The implementation of policy will be the responsibility of the MNR at the district level. Associations with various partners may also be sought to assist in the delivery of the management program for the conservation reserve. It should be noted that the SCI is a working document and it will be necessary to make revisions to it from time to time. If changes are required, they will occur through a standard process of minor or major amendment.
4.0 Background Information
4.1 Location and Site Description
The following table describes the location and provides administrative details of the conservation reserve:
|Name||Bray Lake Conservation Reserve (C72)|
|OMNR Administrative Region/District/Area||Northeast/North Bay/Wasi Southcentral/Parry Sound/Bracebridge|
|Total Area||265 ha|
|Municipality||Corporation of the Township of Nipissing and Municipal township of Machar|
|Site Region– Site District (Hills, 1959)||5E (Georgian Bay), 5E–8 (Huntsville)|
|Land Ownership||100% Crown Land|
|Topographic Maps||31 E/14 South River|
|Ontario Base Maps||2017 6100 50800|
|Latitude||46° 56’ N|
|Longitude||79° 29’ E|
|First Nations||Robinson–Huron Treaty|
|Regulation Date||January 6, 2001 O. Reg. 686/00|
|General||10 km west of Trout Creek, 8 km west of Commanda – Hwy. 522|
4.1.2 Site Description
184.108.40.206 Physical Description
The Bray Lake Conservation Reserve is a 265 ha parcel of Crown land, which is located approximately 10 km west of the village of Trout Creek via highway 522, within the Corporation of the Township of Nipissing and the municipal township of Machar. The conservation reserve straddles the two MNR administrative districts; North Bay and Parry Sound.
Access into this conservation reserve is limited and can be achieved either via a snowmobile trail in the winter only. The Ontario Federation of Snowmobile Clubs (OFSC) has a connector trail, which runs through a portion of the conservation reserve. Access to the site from the OFSC trail is restricted during the spring, summer and fall months to prevent the degradation of private property. There is a private gate located west of the conservation reserve on adjacent patent land. The gate can be seen from the tertiary road. As mentioned, the tertiary road is an alternate means of access to the conservation reserve. The road runs approximately 300 meters above the northern boundary, off Highway 522. This access would be a walk–in route only. Only the extreme northern portion of the site is not surrounded by patent land (see Tenure map). The OFSC trail and bridge leading into the site has a no trespassing sign posted. Access from the tertiary road would include non–trailed access to the site through wetland area and through a deep creek.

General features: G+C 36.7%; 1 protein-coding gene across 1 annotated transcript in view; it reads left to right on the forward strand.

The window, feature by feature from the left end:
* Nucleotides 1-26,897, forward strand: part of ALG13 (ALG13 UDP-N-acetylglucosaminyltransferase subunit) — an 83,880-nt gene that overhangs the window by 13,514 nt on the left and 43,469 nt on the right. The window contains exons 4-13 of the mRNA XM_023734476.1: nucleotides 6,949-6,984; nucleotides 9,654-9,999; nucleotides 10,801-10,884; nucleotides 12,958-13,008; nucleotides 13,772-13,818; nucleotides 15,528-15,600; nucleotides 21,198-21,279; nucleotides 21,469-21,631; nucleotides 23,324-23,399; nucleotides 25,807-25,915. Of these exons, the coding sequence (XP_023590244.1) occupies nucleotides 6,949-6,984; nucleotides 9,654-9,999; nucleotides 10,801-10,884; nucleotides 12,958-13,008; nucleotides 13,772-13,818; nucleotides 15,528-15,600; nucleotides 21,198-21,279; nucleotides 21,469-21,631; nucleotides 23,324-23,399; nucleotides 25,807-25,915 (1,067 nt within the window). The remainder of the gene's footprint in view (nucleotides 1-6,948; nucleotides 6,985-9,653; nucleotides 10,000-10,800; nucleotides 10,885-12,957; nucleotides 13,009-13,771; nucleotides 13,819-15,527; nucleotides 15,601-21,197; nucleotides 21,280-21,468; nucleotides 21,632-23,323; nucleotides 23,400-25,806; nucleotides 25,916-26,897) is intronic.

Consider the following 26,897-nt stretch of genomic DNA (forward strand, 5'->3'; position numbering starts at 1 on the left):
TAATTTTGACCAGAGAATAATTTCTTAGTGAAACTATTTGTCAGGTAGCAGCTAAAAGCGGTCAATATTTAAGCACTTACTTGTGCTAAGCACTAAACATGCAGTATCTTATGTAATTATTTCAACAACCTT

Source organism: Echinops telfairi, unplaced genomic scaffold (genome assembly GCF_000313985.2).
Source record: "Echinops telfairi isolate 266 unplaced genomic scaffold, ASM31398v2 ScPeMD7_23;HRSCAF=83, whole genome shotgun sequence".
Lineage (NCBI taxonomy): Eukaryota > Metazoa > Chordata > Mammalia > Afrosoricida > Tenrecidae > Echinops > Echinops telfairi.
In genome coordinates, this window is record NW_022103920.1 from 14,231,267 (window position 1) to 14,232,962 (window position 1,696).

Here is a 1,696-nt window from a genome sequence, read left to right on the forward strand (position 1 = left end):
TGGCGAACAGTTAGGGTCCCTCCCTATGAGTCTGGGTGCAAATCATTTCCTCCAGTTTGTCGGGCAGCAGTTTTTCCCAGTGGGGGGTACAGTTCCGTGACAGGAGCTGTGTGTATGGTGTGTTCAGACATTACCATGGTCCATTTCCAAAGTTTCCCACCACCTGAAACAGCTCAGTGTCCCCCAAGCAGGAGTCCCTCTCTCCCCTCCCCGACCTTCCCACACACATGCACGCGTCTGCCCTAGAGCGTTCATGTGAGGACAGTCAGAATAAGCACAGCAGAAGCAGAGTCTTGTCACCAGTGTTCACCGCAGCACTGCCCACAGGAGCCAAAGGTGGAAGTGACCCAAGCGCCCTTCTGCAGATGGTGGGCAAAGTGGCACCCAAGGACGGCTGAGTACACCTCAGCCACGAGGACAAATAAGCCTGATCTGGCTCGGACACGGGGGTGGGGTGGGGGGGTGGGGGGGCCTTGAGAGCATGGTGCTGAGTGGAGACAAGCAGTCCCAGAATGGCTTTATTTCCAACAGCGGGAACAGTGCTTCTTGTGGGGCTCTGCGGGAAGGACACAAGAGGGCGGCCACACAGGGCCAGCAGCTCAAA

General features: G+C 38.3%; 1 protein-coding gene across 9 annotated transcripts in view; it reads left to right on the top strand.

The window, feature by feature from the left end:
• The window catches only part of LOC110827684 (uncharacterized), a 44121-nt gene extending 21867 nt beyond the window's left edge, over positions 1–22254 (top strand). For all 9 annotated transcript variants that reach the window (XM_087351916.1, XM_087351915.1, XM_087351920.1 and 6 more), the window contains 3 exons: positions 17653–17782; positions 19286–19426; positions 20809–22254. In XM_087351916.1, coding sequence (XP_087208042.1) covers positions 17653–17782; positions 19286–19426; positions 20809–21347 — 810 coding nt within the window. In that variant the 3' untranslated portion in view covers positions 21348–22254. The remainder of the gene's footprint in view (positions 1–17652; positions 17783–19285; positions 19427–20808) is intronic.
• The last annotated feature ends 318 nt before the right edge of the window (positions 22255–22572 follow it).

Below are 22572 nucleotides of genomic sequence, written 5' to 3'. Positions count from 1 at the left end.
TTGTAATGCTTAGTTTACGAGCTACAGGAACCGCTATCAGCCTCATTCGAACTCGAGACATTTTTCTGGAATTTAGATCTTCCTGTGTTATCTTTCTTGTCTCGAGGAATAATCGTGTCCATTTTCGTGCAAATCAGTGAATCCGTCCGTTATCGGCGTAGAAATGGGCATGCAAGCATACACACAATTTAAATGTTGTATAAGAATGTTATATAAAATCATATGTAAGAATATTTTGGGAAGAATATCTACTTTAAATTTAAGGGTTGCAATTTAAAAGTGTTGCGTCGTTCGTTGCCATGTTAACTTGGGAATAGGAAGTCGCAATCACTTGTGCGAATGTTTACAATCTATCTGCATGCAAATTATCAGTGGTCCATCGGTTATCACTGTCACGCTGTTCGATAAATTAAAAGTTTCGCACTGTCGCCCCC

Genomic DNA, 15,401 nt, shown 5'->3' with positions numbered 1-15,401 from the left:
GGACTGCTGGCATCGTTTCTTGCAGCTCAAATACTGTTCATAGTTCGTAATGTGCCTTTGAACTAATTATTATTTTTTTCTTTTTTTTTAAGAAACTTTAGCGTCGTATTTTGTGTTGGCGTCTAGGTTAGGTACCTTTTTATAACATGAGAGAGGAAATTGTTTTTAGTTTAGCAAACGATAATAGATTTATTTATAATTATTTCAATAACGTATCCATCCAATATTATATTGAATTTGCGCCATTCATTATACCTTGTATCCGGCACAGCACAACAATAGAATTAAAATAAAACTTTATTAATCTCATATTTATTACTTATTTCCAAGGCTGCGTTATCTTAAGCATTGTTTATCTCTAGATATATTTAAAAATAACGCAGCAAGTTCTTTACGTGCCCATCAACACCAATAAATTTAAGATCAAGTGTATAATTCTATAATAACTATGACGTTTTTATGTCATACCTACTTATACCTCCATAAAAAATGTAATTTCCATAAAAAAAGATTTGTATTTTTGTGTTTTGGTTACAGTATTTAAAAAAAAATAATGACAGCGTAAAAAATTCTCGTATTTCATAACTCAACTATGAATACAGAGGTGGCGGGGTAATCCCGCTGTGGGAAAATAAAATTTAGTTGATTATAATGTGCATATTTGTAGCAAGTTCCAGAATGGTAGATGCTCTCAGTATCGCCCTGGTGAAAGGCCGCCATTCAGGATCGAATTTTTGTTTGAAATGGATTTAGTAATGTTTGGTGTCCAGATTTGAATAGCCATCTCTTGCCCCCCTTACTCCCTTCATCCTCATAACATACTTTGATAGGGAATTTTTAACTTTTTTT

Most of the landscape associated with this conservation reserve is upland in nature with only a few small wetland pockets. The open hardwood forests and rolling terrain rationalize the sites moderate but scenic attractiveness to a variety of user groups. Aside from the northern most limits, most of the boundary abuts patent land. The Bray Lake Conservation Reserve legal boundary consist of a series of vectored lines for both North Bay and Parry Sound portions of the conservation reserve.
Forested upland tree species identified within the boundary consist primarily of sugar maple, white and yellow birch, beech and black cherry. A series of connected wetland communities consisting of open water marsh, thicket swamps and beaver meadows can be found throughout the northern and southern limits of the conservation reserve. Most of these areas have been modified by frequent beaver activity.
A combination of uplands, low lying forests and wetlands can be found within this conservation reserve. This organization provides a moderate level of vegetative diversity.
Disturbance levels within the conservation reserve are relatively low. An old logging road, now and OFSC trial, traverses through the central portion of the site. Evidence of past harvesting is also seen, although the landscape now shows little sign of this activity.
4.2 Administrative Description
The legal boundaries of the Bray Lake Conservation Reserve were certified by the Surveyor General of Ontario in the Ministry of Natural Resources at Peterborough on October 20, 2000. The conservation reserve was passed into regulation on January 6, 2001 (O.Reg. 686/00).
The following table indicates what survey work has been done within the conservation reserve and what is required:
|Life Science||Merchant B., 2002 Life Science Checksheet: Bray Lake Conservation Reserve (C72).||Determine site’s potential as an Inventory Monitoring Assessment and Reporting (IMAR) site.|
|Earth Science||Aerial photography. (1987). Kristjansson R.F.J., 2002. Earth Science Checksheet and aerial reconnaissance survey: Bray Lake Conservation Reserve (C72).|
|Recreational||Roberts, S.K., 2002. Recreational Inventory Checksheet: Bray Lake Conservation Reserve (C72).|